Inner critics are brilliant at validating all your fears and insecurities. They are artists at cancelling out any type of positivity, exploiting every weakness. Inner critics are masters at making everything you think, say, or do sound as negative as possible.

The reason I’m talking about the Angry Little Man is this: We all have one. It’s okay to have him there. A lot of people live with an inner critic, and managing him is a life skill unto itself.

Continue reading “Conversations With Your Inner Critic – The Angry Little Man”

The Philosophy of Superman

This is an interesting piece of history – Christopher Reeve talking about the philosophy of Superman back when the first movie came out.

Remarkably fresh take on what a superhero movie is supposed to do for it’s viewers (Hint, it’s not about punching people)

 

Theorem of Taylor Swift’s Constant Outrage

Theorem of Taylor Swift's Constant Outrage

This post isn’t about science fiction, but rather the craft of storytelling and why Taylor Swift is an expert at it. I’m reminded of that quote from Network where someone says Peter Finch ‘articulates the popular rage.’ Swift can also be credited for articulating her outrage with modern mendacity, which is why I’m writing down another theorem for modern life:

Theorem of Swift’s Constant Outrage

For every emotional inconsistency or toxic behavior related to human relationships that evokes a sense of outrage, there is a Taylor Swift song written about it. 

I don’t think of myself as a TaySwift fan, but I’d be lying if I said I didn’t enjoy her music. In fact, I discovered a new amazing song today while looking for Youtube videos related to the idea ‘This is why we can’t have nice things.’ Lo and behold, there’s a Tay Swift song about this and she’s spitting fire with those lyrics.

So because I appreciate good storytelling and articulate concepts, I’m taking a moment to say that Taylor Swift is pretty darn good. Is she perfect? Of course not, but she’s talented and if you’re looking for someone to learn from, you could do worse.

Good on’yer, TaySwift

 

It’s Called ‘Empathy,’ Stupid

Like you, I’m overwhelmed by the madness of current events. This is a different time, an angrier time. A time of wrath. A time of madness. A world where people stupid themselves to death. A world where innocence and humanity wash away in the inexorable tide of cruelty. Over and over, one word echoes into the darkness, one single word missing from all of this chaos: empathy.

Empathy is the capacity to understand or feel what another person is experiencing from within their frame of reference, that is, the capacity to place oneself in another’s position. As human beings, we gravitate to those who show us empathy. We respond to those who relate to us. Sadly, we live in a time where empathy is a commodity, a sign of weakness.

In fact, when you think about modern civilization it’s clear our culture thinks that the strongest person in room is the one who cares the least.. Our culture values those who demand that everyone relate to them while relating to no one but themselves. ‘I’m the center of the universe,’ they say. ‘You revolve around *me.*’ Our culture takes its cue from that toxic mindset and says ‘okay, well since I want to be strong this is what I gotta do.’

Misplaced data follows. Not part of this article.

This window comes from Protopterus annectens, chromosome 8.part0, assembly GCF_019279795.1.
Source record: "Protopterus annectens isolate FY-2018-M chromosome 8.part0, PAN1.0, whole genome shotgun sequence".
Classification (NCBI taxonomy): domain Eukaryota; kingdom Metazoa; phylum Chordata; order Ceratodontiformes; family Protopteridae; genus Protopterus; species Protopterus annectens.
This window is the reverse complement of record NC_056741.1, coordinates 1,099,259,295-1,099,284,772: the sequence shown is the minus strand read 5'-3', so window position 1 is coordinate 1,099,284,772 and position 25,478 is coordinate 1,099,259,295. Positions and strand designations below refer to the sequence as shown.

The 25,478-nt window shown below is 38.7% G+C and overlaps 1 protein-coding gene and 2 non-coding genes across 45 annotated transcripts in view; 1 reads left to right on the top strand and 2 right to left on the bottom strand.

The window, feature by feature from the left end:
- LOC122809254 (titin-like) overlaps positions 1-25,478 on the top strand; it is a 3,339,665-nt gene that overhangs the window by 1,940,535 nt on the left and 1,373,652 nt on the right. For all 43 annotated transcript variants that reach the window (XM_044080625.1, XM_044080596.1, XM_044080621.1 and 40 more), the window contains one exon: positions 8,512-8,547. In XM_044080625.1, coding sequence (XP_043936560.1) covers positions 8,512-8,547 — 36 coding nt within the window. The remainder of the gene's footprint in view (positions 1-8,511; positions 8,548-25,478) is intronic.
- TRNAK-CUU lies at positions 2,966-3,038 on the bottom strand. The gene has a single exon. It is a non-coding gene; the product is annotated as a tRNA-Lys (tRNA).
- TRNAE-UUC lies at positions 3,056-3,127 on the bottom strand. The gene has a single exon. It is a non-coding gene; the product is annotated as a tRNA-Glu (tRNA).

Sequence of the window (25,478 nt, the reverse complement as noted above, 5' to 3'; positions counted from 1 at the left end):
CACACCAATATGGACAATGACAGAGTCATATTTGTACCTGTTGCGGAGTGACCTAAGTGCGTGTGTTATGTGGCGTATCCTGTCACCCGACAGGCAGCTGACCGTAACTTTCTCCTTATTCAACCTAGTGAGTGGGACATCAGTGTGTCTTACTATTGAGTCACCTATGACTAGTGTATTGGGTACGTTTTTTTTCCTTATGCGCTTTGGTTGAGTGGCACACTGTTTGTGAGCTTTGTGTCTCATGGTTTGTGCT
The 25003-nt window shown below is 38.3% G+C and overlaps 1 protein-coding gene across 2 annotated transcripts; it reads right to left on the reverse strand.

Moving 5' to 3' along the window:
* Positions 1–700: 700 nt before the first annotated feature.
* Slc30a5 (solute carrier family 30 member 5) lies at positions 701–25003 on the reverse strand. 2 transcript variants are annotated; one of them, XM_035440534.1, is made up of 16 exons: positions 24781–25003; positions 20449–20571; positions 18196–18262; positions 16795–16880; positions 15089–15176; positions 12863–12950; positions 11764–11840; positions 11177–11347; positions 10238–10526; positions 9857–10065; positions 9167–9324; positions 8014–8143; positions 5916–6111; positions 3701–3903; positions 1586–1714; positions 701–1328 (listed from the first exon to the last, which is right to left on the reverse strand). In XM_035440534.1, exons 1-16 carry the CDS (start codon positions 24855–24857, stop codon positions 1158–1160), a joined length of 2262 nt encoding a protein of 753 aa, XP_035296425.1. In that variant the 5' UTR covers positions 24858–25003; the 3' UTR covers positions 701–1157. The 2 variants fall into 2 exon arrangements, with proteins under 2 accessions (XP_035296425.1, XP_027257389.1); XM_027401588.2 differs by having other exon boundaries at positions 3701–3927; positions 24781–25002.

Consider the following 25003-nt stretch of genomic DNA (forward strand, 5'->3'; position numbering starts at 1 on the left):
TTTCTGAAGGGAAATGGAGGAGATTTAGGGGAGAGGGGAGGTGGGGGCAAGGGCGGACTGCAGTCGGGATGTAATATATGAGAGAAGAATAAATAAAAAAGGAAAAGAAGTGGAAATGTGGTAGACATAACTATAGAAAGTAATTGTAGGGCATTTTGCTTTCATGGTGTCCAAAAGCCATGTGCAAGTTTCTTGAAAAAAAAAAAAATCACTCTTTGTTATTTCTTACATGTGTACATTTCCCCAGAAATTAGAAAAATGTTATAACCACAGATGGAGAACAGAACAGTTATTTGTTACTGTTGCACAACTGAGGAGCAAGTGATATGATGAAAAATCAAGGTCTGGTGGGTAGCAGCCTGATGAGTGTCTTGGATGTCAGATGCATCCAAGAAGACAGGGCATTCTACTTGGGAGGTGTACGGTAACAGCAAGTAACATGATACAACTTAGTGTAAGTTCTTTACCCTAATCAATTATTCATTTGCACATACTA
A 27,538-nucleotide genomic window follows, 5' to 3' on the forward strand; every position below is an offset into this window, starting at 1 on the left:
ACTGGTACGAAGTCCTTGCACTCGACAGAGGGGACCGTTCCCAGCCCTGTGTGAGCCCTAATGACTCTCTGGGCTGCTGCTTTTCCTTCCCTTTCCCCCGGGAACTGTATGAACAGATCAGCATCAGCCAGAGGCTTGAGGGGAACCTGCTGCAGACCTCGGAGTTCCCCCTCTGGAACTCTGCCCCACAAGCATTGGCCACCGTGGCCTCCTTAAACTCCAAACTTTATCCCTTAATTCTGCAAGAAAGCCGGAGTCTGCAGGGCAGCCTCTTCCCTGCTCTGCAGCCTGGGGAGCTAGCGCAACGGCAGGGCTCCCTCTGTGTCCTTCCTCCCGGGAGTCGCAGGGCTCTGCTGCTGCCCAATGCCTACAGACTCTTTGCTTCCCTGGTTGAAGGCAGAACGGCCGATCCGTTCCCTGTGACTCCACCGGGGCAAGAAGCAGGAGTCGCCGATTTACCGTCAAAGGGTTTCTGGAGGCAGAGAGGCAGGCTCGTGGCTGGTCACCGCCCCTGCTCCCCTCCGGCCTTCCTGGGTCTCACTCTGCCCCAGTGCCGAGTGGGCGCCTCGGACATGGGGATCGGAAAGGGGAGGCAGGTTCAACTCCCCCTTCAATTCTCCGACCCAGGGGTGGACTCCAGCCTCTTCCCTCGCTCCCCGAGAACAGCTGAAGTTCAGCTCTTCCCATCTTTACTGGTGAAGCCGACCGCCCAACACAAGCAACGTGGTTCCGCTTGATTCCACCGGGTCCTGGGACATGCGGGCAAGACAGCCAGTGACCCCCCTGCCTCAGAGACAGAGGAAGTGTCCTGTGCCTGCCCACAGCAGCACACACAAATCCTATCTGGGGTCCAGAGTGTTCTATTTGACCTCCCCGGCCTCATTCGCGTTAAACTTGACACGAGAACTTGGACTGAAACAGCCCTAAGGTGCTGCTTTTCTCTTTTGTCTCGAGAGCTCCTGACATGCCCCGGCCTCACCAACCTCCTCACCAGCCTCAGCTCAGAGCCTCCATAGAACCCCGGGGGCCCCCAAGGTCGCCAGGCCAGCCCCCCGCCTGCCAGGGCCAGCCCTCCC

Our culture thinks that the strongest person in room is the one who cares the least.


I can cite a hundred examples of what I mean based on the news this week, but next week you won’t remember them. We seem to be trapped on a treadmill of loathing and animus, and I’m not sure where this lunacy will end. So I’m not going to discuss in detail what is already known and lost. The world is not showing empathy, and it’s apathy seems to beget more apathy.

Nobody is perfect. Even professional facilitators recognize their own weaknesses when it comes to fostering environments of reciprocal empathy. Our disruptive age challenges cultural norms of what empathy is, and what it isn’t and it’s created confusion.

For guys in particular, there are experts who say ‘men are experiencing a clear tension point between the expectation for them to be empathetic and emotionally connected spouses and fathers, to the equally strong expectation for them to be manly providers for their families … this tension seems to be at breaking point; men just don’t seem to know who or what they are supposed to be in 2018 and beyond.’

So yes, showing empathy is hard, but it’s a vital part of humanity. Horrible things happen when we let greed and apathy run the world. When Charlie Chaplin talked about the ‘passing of greed’ in The Great Dictator, he did not know the world was staring down the barrel at the Second World War. He talked about being victims of a system that makes men torture, but we live now in that system and it’s of our own design. There’s no mistaking that our world has become vicious and repulsive.

It’s difficult to show empathy to cruel people. The only advice I can offer is ‘learn to deal with them.’ Don’t take what they say personally. Don’t try to make them understand. Distance yourself from them, and their influence. Cultivate and nurture relationships with people who deserve your trust and your compassion. Recognize that you are valuable, no matter what other people think, say, or do.

We can’t save everyone. We can’t fix everyone. A college professor once said: “You all have a little bit of ‘I want to save the world’ in you, that’s why you’re here, in college. I want you to know that it’s okay if you only save one person, and it’s okay if that person is you.” Even if the light inside of you is small, let it shine! It will help others find you in the dark.

Write on!

Love,

Jackson